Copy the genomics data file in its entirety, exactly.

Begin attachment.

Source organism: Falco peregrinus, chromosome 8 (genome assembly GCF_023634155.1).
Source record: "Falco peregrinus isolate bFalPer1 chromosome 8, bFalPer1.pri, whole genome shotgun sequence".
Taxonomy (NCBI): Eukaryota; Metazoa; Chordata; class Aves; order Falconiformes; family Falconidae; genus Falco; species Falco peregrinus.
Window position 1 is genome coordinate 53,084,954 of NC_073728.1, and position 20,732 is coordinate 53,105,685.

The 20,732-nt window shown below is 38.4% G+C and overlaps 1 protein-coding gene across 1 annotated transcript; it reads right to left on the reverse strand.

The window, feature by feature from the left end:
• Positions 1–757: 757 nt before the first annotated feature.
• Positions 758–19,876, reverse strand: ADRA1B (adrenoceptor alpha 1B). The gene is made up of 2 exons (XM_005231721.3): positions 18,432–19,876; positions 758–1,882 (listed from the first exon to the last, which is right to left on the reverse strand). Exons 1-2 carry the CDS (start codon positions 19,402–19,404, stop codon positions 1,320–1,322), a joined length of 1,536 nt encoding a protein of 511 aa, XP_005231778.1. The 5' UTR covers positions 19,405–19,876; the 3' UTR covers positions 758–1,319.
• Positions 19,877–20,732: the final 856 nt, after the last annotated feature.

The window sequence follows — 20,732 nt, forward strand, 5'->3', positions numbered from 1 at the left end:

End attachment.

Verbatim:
Source organism: Falco peregrinus, chromosome 8 (genome assembly GCF_023634155.1).
Source record: "Falco peregrinus isolate bFalPer1 chromosome 8, bFalPer1.pri, whole genome shotgun sequence".
Taxonomy (NCBI): Eukaryota; Metazoa; Chordata; class Aves; order Falconiformes; family Falconidae; genus Falco; species Falco peregrinus.
Window position 1 is genome coordinate 53,084,954 of NC_073728.1, and position 20,732 is coordinate 53,105,685.

The 20,732-nt window shown below is 38.4% G+C and overlaps 1 protein-coding gene across 1 annotated transcript; it reads right to left on the reverse strand.

The window, feature by feature from the left end:
• Positions 1–757: 757 nt before the first annotated feature.
• Positions 758–19,876, reverse strand: ADRA1B (adrenoceptor alpha 1B). The gene is made up of 2 exons (XM_005231721.3): positions 18,432–19,876; positions 758–1,882 (listed from the first exon to the last, which is right to left on the reverse strand). Exons 1-2 carry the CDS (start codon positions 19,402–19,404, stop codon positions 1,320–1,322), a joined length of 1,536 nt encoding a protein of 511 aa, XP_005231778.1. The 5' UTR covers positions 19,405–19,876; the 3' UTR covers positions 758–1,319.
• Positions 19,877–20,732: the final 856 nt, after the last annotated feature.

The window sequence follows — 20,732 nt, forward strand, 5'->3', positions numbered from 1 at the left end: